The Gambia, Guinea Bissau, Mauritania and Senegal initiate a discussion for joint management of a shared aquifer

With an area of ​​approximately 350,000 km2, the Senegalo-Mauritanian aquifer basin is the largest basin in the Atlantic margin of North-West Africa. The groundwater it contains is a strategic resource for the four aquifer States, respectively The Gambia, Guinea Bissau, Mauritania and Senegal, whose populations - which number more than 24 million people in total – depend on it to a large extent for their access to drinking water and various sectoral uses. Some important cities in the region, such as Bissau and Dakar, rely on it for an essential part of their water supply. However, States face several challenges such as the risks associated with salinization, various sources of pollution or the impact of climate change on the variability of precipitations necessary for groundwater recharge. This situation is all the more worrying in the absence of a cooperation framework at regional level and in view of the need to develop knowledge of these aquifer systems.

A first step towards enhanced cooperation

On 6-7 February 2019, the roundtable on transboundary collaboration on the Senegalo-Mauritanian aquifer system brought together the four aquifer States and the main transboundary basin organizations of the region: the Senegal River Basin Development Organization and the Gambia River Development Organization.

The roundtable provided a platform for exchanges between the four States and basin organizations, with active contributions from experts and technical and financial partners. It facilitated an update on the current knowledge of the aquifer system, an exchange on shared aquifer management issues and the identification of possible options for cooperation to promote the sustainable management and use of the aquifer. In particular, based on the Policy Guidance Note on the Benefits of Transboundary Water Cooperation, developed under the Water Convention, States identified a wide range of benefits that enhanced cooperation on the Senegalo-Mauritanian basin could generate, both in terms of economic, social and environmental benefits (e.g. the possible increase of revenues in small irrigated agricultural projects and the reduction of production and operating costs for drinking water supply), as well as benefits from regional economic integration and peace and security (e.g. regional stability conducive to investments and combatting rural depopulation).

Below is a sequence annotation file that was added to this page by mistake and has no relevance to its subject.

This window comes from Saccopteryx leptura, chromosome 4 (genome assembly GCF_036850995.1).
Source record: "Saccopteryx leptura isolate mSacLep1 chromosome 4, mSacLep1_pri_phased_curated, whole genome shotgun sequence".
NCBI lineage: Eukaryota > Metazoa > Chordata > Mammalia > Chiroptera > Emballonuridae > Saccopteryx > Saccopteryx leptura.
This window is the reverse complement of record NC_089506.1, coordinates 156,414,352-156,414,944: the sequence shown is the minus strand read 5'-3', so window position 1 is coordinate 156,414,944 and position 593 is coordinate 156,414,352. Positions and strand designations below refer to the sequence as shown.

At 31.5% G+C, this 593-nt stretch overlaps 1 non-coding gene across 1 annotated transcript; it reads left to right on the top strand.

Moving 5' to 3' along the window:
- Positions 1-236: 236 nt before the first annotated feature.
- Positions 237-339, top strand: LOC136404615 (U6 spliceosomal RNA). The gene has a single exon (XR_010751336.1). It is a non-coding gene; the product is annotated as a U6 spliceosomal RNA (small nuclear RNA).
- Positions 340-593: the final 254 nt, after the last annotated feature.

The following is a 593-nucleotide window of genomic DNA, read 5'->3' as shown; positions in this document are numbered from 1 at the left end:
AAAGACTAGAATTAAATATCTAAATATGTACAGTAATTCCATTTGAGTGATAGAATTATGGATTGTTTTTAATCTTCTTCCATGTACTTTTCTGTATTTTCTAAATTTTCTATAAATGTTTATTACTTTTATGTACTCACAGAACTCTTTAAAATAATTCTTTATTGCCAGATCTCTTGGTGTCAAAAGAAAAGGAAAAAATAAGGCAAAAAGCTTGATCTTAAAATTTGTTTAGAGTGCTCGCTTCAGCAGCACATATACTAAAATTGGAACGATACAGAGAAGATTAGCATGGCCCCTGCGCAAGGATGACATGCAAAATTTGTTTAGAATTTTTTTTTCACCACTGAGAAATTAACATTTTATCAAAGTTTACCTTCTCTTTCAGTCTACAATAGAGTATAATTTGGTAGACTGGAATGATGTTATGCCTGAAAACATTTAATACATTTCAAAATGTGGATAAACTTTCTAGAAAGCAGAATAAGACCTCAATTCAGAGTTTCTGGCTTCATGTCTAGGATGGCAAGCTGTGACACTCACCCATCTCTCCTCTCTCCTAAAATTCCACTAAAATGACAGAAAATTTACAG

Towards concerted, informed, resilient and sustainable management

Among the main recommendations of the meeting, the States agreed to set up a Working Group to carry out a comprehensive inventory of the existing knowledge of the basin and to outline a joint project for resilient resource governance for the sustainable and peaceful development of the region. This project could be supported by a consortium of partners, including the technical and financial partners that contributed to the roundtable (IAEA, AfDB, BGR, State of Geneva, SDC, GWH, IGRAC, UNECE and UNESCO).

The roundtable was jointly organized by the Secretariat of the Convention on the Protection and Use of Transboundary Watercourses and International Lakes (Water Convention) hosted by UNECE and the Geneva Water Hub, a center of excellence on hydropolitics and hydrodiplomacy attached to the University of Geneva, which hosts the secretariat of the Global High Level Panel on Water and Peace. The theme of this roundtable is aligned with the recommendations of the Panel, that the Geneva Water Hub contributes to implement, and which specifically stress the importance to bolster transboundary and intersectoral cooperation on groundwater. This roundtable is also part of the activities under the Water Convention, which mandate is to strengthen cooperation through the development of agreements and arrangements for the joint management of transboundary waters, both surface and groundwater. Senegal's recent accession to the Water Convention and the interest shown by the other riparian States in acceding to the Convention reflect the increased importance of the Water Convention as a universal instrument of hydrodiplomacy.

For more information on the roundtable, please consult the following sites: